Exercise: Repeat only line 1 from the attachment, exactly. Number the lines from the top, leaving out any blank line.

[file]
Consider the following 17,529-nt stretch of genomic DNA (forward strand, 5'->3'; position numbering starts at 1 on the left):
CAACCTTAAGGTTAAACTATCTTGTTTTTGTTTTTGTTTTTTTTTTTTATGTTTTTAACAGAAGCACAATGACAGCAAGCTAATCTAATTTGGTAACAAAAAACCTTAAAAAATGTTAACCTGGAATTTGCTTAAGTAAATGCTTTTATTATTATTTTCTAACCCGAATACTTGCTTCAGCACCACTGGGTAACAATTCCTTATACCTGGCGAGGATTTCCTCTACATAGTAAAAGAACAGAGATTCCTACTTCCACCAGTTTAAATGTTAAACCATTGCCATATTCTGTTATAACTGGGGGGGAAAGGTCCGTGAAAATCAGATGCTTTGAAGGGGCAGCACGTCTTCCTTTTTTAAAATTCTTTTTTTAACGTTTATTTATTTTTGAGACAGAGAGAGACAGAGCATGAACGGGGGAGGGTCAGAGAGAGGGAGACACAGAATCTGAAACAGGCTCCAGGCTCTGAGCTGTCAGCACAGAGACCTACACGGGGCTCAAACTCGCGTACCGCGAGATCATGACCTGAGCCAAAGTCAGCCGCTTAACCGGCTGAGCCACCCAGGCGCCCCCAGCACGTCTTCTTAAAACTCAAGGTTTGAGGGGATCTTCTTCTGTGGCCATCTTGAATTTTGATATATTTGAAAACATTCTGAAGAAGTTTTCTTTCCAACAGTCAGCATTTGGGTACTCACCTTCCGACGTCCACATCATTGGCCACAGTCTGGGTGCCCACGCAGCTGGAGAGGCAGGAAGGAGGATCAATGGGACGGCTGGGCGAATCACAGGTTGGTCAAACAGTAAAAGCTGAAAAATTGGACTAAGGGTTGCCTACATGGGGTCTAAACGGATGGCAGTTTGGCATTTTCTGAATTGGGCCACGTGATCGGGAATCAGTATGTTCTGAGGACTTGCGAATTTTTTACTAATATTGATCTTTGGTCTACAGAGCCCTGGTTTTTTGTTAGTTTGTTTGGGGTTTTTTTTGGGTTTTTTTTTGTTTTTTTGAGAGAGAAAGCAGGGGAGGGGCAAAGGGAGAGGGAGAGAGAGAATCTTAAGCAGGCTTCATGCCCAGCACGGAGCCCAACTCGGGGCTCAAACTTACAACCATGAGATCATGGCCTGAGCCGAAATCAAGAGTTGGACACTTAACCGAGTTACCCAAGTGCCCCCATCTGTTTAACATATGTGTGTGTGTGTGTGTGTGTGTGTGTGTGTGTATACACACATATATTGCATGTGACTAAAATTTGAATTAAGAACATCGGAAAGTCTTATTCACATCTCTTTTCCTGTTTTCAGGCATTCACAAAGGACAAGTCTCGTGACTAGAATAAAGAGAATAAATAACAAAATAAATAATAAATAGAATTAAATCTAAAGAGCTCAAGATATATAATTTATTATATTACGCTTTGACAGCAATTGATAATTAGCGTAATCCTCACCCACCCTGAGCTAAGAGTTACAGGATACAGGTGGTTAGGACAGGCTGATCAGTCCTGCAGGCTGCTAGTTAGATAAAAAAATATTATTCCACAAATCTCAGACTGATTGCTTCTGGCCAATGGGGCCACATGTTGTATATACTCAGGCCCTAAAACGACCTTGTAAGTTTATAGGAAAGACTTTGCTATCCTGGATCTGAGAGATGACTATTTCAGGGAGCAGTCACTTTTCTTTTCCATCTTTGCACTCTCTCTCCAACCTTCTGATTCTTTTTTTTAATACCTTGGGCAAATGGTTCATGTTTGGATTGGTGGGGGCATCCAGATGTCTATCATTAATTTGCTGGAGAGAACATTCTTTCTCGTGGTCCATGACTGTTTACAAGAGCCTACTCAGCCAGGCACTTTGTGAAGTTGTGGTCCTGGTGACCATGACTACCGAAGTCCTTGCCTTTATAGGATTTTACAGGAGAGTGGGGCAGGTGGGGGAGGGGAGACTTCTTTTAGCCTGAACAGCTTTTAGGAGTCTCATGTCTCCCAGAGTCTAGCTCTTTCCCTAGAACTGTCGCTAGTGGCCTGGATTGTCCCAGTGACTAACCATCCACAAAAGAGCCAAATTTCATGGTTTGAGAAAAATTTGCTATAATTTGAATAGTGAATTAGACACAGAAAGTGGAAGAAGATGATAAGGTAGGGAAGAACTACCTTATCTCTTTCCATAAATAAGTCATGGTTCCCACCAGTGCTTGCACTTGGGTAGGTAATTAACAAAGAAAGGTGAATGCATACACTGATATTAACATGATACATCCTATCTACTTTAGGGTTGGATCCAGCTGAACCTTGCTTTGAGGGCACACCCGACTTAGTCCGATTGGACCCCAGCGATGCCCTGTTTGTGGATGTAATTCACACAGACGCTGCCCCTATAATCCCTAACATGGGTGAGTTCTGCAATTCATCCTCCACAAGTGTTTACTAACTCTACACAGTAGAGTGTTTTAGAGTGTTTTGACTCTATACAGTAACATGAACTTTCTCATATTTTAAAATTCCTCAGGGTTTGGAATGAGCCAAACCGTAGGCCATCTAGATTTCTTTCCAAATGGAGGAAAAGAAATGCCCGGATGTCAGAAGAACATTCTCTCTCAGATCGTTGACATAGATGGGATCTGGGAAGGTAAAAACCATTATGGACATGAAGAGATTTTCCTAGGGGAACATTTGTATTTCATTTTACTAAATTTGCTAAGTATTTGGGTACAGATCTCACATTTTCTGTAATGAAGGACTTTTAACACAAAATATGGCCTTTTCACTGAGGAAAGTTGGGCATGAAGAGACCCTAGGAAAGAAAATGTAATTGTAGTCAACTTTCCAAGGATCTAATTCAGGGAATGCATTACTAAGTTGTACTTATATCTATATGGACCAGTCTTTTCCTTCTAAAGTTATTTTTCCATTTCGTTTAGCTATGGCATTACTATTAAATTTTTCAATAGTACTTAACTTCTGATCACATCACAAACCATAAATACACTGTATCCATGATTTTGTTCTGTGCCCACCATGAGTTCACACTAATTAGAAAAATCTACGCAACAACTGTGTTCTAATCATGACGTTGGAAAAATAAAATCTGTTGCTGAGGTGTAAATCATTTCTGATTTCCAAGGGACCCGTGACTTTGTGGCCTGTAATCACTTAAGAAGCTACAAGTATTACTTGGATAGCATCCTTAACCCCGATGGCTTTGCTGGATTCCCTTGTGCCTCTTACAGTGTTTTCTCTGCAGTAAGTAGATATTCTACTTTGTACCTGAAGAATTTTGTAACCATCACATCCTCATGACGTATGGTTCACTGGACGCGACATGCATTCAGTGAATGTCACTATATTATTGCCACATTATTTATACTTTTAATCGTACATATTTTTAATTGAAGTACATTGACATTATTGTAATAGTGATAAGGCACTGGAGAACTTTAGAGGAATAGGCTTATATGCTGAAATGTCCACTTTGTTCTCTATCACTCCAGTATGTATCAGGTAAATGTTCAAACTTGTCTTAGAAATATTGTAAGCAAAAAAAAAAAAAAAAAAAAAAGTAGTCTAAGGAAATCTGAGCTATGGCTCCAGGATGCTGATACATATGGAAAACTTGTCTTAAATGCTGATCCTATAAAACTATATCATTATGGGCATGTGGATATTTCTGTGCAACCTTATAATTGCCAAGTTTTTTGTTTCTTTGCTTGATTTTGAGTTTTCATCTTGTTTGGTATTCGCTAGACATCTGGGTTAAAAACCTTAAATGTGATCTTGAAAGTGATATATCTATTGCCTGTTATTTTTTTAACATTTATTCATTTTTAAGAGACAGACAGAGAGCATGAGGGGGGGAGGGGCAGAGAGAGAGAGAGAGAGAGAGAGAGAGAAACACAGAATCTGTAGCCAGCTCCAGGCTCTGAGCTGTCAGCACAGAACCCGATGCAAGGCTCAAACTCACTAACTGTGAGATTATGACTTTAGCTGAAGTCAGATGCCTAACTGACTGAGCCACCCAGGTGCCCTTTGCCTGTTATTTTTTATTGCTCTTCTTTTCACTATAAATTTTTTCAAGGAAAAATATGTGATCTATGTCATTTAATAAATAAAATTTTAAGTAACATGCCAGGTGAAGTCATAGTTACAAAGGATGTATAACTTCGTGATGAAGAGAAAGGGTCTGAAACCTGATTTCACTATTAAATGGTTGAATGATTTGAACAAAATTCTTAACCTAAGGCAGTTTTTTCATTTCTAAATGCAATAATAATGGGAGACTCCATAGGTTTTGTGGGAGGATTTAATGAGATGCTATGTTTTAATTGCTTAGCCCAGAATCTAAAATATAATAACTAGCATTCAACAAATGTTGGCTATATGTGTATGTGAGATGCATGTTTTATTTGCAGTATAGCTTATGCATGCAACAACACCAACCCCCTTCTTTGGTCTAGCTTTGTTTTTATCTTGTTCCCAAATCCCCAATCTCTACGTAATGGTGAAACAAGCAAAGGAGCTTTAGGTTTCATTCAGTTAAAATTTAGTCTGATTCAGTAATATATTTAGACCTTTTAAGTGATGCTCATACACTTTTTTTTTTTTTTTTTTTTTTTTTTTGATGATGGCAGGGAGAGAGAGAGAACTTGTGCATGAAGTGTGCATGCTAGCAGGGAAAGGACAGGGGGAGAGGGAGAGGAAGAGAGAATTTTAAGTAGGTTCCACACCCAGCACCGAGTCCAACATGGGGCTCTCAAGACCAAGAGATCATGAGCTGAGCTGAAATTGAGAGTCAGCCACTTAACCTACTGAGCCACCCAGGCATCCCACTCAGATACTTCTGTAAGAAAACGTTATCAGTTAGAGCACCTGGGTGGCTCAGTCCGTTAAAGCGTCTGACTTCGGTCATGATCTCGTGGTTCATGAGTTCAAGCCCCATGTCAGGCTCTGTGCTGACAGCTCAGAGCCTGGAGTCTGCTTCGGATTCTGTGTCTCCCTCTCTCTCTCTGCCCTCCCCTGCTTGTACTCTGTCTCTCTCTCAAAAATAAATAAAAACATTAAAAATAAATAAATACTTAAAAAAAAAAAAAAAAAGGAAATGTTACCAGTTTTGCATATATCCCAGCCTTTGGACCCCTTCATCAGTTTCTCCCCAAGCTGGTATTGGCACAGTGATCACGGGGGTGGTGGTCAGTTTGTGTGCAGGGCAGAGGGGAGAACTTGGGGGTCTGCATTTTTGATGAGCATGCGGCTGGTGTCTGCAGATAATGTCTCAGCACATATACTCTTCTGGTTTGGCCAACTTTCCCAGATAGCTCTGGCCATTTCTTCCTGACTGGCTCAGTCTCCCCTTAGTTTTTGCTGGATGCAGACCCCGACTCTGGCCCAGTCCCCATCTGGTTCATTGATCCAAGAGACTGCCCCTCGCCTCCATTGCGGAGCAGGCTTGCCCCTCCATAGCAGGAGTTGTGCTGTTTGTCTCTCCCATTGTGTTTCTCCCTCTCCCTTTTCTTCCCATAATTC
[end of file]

Consider the following 17,529-nt stretch of genomic DNA (forward strand, 5'->3'; position numbering starts at 1 on the left):